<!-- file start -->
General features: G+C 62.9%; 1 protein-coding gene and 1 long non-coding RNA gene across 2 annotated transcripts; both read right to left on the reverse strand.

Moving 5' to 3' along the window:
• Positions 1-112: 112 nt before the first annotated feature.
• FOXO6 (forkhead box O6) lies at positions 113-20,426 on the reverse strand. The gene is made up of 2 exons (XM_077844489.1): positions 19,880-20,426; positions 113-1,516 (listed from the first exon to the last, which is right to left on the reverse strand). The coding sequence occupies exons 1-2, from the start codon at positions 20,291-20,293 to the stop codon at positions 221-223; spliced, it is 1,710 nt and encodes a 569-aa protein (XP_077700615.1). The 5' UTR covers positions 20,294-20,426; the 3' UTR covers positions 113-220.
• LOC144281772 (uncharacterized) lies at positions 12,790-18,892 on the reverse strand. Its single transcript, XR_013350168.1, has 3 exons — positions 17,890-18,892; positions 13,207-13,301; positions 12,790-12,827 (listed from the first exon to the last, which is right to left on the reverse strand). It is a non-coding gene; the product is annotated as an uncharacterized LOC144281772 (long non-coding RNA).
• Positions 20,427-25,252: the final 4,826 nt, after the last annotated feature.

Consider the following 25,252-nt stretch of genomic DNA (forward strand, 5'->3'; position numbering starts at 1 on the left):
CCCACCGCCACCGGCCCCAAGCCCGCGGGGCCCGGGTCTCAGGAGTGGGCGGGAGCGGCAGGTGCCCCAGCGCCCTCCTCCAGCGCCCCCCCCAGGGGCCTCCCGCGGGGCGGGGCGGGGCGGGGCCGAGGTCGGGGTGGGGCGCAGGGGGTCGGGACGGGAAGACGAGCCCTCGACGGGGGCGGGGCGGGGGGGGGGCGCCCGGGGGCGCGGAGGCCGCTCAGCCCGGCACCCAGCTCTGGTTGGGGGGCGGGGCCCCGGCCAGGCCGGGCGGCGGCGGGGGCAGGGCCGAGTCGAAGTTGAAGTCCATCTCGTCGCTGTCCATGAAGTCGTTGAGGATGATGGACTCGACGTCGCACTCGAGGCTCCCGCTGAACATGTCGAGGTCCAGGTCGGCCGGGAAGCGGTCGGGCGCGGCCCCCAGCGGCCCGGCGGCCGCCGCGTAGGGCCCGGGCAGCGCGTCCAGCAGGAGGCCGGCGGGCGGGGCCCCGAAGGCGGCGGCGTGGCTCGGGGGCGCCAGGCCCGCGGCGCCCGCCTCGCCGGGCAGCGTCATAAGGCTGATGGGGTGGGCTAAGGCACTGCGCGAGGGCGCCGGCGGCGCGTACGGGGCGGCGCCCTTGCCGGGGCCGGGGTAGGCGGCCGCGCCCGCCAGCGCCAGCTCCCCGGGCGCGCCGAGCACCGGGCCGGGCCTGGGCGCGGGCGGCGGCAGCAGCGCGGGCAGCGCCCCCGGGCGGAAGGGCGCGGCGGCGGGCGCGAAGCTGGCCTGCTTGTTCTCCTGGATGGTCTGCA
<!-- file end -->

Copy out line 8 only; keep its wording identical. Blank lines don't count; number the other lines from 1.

CCCACCGCCACCGGCCCCAAGCCCGCGGGGCCCGGGTCTCAGGAGTGGGCGGGAGCGGCAGGTGCCCCAGCGCCCTCCTCCAGCGCCCCCCCCAGGGGCCTCCCGCGGGGCGGGGCGGGGCGGGGCCGAGGTCGGGGTGGGGCGCAGGGGGTCGGGACGGGAAGACGAGCCCTCGACGGGGGCGGGGCGGGGGGGGGGCGCCCGGGGGCGCGGAGGCCGCTCAGCCCGGCACCCAGCTCTGGTTGGGGGGCGGGGCCCCGGCCAGGCCGGGCGGCGGCGGGGGCAGGGCCGAGTCGAAGTTGAAGTCCATCTCGTCGCTGTCCATGAAGTCGTTGAGGATGATGGACTCGACGTCGCACTCGAGGCTCCCGCTGAACATGTCGAGGTCCAGGTCGGCCGGGAAGCGGTCGGGCGCGGCCCCCAGCGGCCCGGCGGCCGCCGCGTAGGGCCCGGGCAGCGCGTCCAGCAGGAGGCCGGCGGGCGGGGCCCCGAAGGCGGCGGCGTGGCTCGGGGGCGCCAGGCCCGCGGCGCCCGCCTCGCCGGGCAGCGTCATAAGGCTGATGGGGTGGGCTAAGGCACTGCGCGAGGGCGCCGGCGGCGCGTACGGGGCGGCGCCCTTGCCGGGGCCGGGGTAGGCGGCCGCGCCCGCCAGCGCCAGCTCCCCGGGCGCGCCGAGCACCGGGCCGGGCCTGGGCGCGGGCGGCGGCAGCAGCGCGGGCAGCGCCCCCGGGCGGAAGGGCGCGGCGGCGGGCGCGAAGCTGGCCTGCTTGTTCTCCTGGATGGTCTGCA